I’m always fascinated by footnotes in the Bible. While I don’t pay as much attention to footnotes as I should, I endeavor to read every footnote I see in the Bible. Those notes usually deal with units of measure, like telling us how many feet or meters are in a cubit. However, sometimes, those notes tell us the text in the translation we read is different or could be different if we read it from another translation.

Such is the case with Acts 24:7. Acts 24:7 is one of those verses that’s not in every Bible, and some Bibles don’t have footnotes, so you might see something like this.


Acts 24:7 (NET)

Others, like the NIV or ESV, will include a footnote telling you that Acts 24:6 and 8 read differently in other translations and Acts 24:7 isn’t included as a regular part of your translation. Such footnotes should also contain the “missing” text. Other translations like the NASB (1995) include the “full” text of Acts 24:6-8. As seen below.

6 “And he even tried to desecrate the temple; and then we arrested him. [We wanted to judge him according to our own Law. 7 “But Lysias the commander came along, and with much violence took him out of our hands, 8 ordering his accusers to come before you.] By examining him yourself concerning all these matters you will be able to ascertain the things of which we accuse him.”

Acts 24:6-8 NASB (1995)

However, note that the NASB (1995) and most modern translations that include the missing elements do so in brackets. The brackets indicate this text is included in the version but not in others.

Why are Acts 24:6,8 different in some versions, and Acts 24:7 is missing while not in others?

The earliest manuscripts before the fourth century don’t have the parts about wanting to judge Paul by their law and Lysias’ interference. In other words, the addition to the text makes it appear as if Lysias stopped the law-abiding Jews from judging Paul by their law. This is why Paul is now in Roman hands and taking up Felix’s valuable time.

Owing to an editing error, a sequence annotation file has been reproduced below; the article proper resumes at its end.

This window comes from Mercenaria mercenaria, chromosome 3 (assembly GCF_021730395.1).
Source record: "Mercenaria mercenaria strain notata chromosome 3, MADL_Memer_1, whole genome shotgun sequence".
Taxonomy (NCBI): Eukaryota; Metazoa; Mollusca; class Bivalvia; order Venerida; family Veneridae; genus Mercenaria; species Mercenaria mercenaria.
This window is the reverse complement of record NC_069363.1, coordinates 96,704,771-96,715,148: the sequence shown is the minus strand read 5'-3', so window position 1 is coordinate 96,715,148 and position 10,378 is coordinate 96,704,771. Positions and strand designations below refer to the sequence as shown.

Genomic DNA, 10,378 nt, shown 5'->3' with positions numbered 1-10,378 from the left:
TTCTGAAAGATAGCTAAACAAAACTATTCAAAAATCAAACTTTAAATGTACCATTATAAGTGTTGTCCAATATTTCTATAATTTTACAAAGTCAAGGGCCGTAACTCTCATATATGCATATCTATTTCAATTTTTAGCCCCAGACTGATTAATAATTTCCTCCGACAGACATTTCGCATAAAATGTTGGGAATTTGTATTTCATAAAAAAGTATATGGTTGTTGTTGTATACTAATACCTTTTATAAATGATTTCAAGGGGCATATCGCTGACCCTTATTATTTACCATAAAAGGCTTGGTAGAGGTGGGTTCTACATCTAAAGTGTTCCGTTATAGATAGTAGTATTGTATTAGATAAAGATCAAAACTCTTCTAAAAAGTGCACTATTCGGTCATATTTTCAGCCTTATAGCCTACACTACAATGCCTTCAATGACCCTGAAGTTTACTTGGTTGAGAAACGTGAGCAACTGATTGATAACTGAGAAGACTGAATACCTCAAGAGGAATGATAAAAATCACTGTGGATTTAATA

Since the added text isn’t found in any of the earliest manuscripts, many believe it wasn’t in the original. After all, if Luke did write it, it should have been found in some earlier texts. Right? Acts 24:6-8 is different in most modern translations because they are translated from different sources than the King James, NASB (1995), and other translations.

You might be wondering how this impacts the inerrant nature of the Bible. It doesn’t. Firstly, the addition or subtraction of words in Acts 24:6-8 keeps the meaning behind the text the same, which is historical. Additionally, the book of Acts isn’t doctrinal, so there’s no impact on doctrine. In fact, those texts that indicate a question regarding the original text support the Bible’s inerrant nature by telling the reader, “We’re not sure if this text was in the original manuscript, but here it is for your edification.”

If your Bible doesn’t give you a footnote or any indication of why the text is missing or missing from some translations, you might want to buy a study Bible or a Bible with footnotes. As far as I know, even the earliest translations, like the King James, have study Bibles and or Bibles with footnotes.